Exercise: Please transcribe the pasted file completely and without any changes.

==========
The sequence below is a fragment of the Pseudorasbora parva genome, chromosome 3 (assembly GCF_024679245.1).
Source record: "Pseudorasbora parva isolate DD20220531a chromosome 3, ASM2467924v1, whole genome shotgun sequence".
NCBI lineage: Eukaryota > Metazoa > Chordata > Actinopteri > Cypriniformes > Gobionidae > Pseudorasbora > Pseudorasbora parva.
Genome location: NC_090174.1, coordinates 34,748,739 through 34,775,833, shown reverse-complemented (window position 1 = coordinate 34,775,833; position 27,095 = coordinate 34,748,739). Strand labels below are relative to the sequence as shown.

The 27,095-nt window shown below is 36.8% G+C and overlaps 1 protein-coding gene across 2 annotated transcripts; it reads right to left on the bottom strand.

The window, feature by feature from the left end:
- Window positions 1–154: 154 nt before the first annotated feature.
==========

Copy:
The sequence below is a fragment of the Pseudorasbora parva genome, chromosome 3 (assembly GCF_024679245.1).
Source record: "Pseudorasbora parva isolate DD20220531a chromosome 3, ASM2467924v1, whole genome shotgun sequence".
NCBI lineage: Eukaryota > Metazoa > Chordata > Actinopteri > Cypriniformes > Gobionidae > Pseudorasbora > Pseudorasbora parva.
Genome location: NC_090174.1, coordinates 34,748,739 through 34,775,833, shown reverse-complemented (window position 1 = coordinate 34,775,833; position 27,095 = coordinate 34,748,739). Strand labels below are relative to the sequence as shown.

The 27,095-nt window shown below is 36.8% G+C and overlaps 1 protein-coding gene across 2 annotated transcripts; it reads right to left on the bottom strand.

The window, feature by feature from the left end:
- Window positions 1–154: 154 nt before the first annotated feature.